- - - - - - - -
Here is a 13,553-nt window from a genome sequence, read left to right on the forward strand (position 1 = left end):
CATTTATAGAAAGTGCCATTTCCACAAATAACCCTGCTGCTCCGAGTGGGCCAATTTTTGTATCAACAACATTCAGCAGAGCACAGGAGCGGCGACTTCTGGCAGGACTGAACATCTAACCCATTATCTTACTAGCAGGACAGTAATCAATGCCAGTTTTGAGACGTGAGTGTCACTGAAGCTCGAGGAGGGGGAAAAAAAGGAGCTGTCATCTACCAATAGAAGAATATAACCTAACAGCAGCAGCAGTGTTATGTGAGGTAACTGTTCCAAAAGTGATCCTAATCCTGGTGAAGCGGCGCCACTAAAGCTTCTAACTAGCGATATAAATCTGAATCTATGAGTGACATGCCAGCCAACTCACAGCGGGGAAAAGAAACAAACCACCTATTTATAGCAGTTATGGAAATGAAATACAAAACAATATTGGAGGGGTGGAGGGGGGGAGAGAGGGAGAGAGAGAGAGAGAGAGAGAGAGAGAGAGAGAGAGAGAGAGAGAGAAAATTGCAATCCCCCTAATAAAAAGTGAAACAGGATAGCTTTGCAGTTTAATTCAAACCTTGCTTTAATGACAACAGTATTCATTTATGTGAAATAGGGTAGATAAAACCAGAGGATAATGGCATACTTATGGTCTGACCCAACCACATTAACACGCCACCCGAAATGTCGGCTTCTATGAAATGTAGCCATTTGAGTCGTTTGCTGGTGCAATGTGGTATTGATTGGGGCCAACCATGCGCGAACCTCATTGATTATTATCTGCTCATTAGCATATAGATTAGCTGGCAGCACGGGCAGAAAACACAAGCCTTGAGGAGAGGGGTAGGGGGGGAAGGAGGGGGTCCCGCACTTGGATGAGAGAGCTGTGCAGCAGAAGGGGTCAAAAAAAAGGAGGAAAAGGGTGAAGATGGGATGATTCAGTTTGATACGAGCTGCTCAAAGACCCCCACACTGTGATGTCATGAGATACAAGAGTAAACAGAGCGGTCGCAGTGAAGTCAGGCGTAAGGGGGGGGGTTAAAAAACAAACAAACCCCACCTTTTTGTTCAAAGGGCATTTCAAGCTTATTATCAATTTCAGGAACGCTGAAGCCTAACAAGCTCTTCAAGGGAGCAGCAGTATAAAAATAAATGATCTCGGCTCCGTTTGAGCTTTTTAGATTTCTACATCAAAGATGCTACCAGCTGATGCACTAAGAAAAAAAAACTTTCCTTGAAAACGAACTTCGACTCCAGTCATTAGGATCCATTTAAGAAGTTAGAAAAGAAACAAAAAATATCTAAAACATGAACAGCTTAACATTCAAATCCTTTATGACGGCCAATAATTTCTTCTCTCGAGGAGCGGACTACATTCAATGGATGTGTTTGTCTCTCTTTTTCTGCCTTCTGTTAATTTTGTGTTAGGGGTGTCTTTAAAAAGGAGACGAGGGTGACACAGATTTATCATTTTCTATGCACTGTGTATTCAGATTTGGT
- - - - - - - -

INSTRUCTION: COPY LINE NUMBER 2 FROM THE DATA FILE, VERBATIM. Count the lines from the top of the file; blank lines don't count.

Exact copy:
CATTTATAGAAAGTGCCATTTCCACAAATAACCCTGCTGCTCCGAGTGGGCCAATTTTTGTATCAACAACATTCAGCAGAGCACAGGAGCGGCGACTTCTGGCAGGACTGAACATCTAACCCATTATCTTACTAGCAGGACAGTAATCAATGCCAGTTTTGAGACGTGAGTGTCACTGAAGCTCGAGGAGGGGGAAAAAAAGGAGCTGTCATCTACCAATAGAAGAATATAACCTAACAGCAGCAGCAGTGTTATGTGAGGTAACTGTTCCAAAAGTGATCCTAATCCTGGTGAAGCGGCGCCACTAAAGCTTCTAACTAGCGATATAAATCTGAATCTATGAGTGACATGCCAGCCAACTCACAGCGGGGAAAAGAAACAAACCACCTATTTATAGCAGTTATGGAAATGAAATACAAAACAATATTGGAGGGGTGGAGGGGGGGAGAGAGGGAGAGAGAGAGAGAGAGAGAGAGAGAGAGAGAGAGAGAGAGAGAGAGAAAATTGCAATCCCCCTAATAAAAAGTGAAACAGGATAGCTTTGCAGTTTAATTCAAACCTTGCTTTAATGACAACAGTATTCATTTATGTGAAATAGGGTAGATAAAACCAGAGGATAATGGCATACTTATGGTCTGACCCAACCACATTAACACGCCACCCGAAATGTCGGCTTCTATGAAATGTAGCCATTTGAGTCGTTTGCTGGTGCAATGTGGTATTGATTGGGGCCAACCATGCGCGAACCTCATTGATTATTATCTGCTCATTAGCATATAGATTAGCTGGCAGCACGGGCAGAAAACACAAGCCTTGAGGAGAGGGGTAGGGGGGGAAGGAGGGGGTCCCGCACTTGGATGAGAGAGCTGTGCAGCAGAAGGGGTCAAAAAAAAGGAGGAAAAGGGTGAAGATGGGATGATTCAGTTTGATACGAGCTGCTCAAAGACCCCCACACTGTGATGTCATGAGATACAAGAGTAAACAGAGCGGTCGCAGTGAAGTCAGGCGTAAGGGGGGGGGTTAAAAAACAAACAAACCCCACCTTTTTGTTCAAAGGGCATTTCAAGCTTATTATCAATTTCAGGAACGCTGAAGCCTAACAAGCTCTTCAAGGGAGCAGCAGTATAAAAATAAATGATCTCGGCTCCGTTTGAGCTTTTTAGATTTCTACATCAAAGATGCTACCAGCTGATGCACTAAGAAAAAAAAACTTTCCTTGAAAACGAACTTCGACTCCAGTCATTAGGATCCATTTAAGAAGTTAGAAAAGAAACAAAAAATATCTAAAACATGAACAGCTTAACATTCAAATCCTTTATGACGGCCAATAATTTCTTCTCTCGAGGAGCGGACTACATTCAATGGATGTGTTTGTCTCTCTTTTTCTGCCTTCTGTTAATTTTGTGTTAGGGGTGTCTTTAAAAAGGAGACGAGGGTGACACAGATTTATCATTTTCTATGCACTGTGTATTCAGATTTGGT